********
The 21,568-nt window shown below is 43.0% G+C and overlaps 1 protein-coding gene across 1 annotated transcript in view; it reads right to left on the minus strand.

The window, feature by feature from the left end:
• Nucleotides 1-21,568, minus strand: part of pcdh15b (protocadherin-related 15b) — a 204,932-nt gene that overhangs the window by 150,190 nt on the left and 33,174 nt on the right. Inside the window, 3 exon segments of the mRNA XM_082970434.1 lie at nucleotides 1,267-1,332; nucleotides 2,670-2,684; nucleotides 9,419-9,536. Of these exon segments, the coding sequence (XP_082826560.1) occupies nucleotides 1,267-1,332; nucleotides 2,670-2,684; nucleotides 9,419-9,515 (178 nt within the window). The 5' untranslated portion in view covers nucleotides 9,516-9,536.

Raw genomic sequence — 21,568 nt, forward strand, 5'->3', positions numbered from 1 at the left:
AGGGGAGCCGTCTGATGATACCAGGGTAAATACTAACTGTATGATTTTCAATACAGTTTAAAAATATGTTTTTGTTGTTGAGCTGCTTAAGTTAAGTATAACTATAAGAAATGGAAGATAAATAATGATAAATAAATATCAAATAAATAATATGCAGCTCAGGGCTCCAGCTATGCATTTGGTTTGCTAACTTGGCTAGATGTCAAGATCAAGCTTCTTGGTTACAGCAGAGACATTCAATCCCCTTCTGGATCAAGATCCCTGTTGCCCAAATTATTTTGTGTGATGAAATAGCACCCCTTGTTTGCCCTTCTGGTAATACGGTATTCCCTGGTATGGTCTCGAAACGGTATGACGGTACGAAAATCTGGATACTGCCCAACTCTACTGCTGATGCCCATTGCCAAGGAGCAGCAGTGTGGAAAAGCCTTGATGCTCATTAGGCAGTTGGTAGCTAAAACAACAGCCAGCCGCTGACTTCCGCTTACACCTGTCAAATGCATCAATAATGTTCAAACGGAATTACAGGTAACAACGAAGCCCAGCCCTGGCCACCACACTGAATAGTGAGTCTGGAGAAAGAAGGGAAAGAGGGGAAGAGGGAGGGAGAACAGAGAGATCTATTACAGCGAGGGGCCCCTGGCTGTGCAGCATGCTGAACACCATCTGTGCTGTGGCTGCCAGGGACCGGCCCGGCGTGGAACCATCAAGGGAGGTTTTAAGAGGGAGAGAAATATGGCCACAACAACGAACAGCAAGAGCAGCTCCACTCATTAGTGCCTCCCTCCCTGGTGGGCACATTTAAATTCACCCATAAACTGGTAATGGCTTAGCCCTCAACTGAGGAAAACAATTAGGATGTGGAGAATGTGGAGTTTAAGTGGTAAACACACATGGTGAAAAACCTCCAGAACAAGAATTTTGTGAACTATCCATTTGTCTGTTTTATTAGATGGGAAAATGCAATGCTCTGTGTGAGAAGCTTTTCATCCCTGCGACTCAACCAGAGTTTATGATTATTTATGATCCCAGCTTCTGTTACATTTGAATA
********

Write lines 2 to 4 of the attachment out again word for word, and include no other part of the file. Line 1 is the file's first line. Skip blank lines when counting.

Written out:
The window, feature by feature from the left end:
• Nucleotides 1-21,568, minus strand: part of pcdh15b (protocadherin-related 15b) — a 204,932-nt gene that overhangs the window by 150,190 nt on the left and 33,174 nt on the right. Inside the window, 3 exon segments of the mRNA XM_082970434.1 lie at nucleotides 1,267-1,332; nucleotides 2,670-2,684; nucleotides 9,419-9,536. Of these exon segments, the coding sequence (XP_082826560.1) occupies nucleotides 1,267-1,332; nucleotides 2,670-2,684; nucleotides 9,419-9,515 (178 nt within the window). The 5' untranslated portion in view covers nucleotides 9,516-9,536.

Raw genomic sequence — 21,568 nt, forward strand, 5'->3', positions numbered from 1 at the left: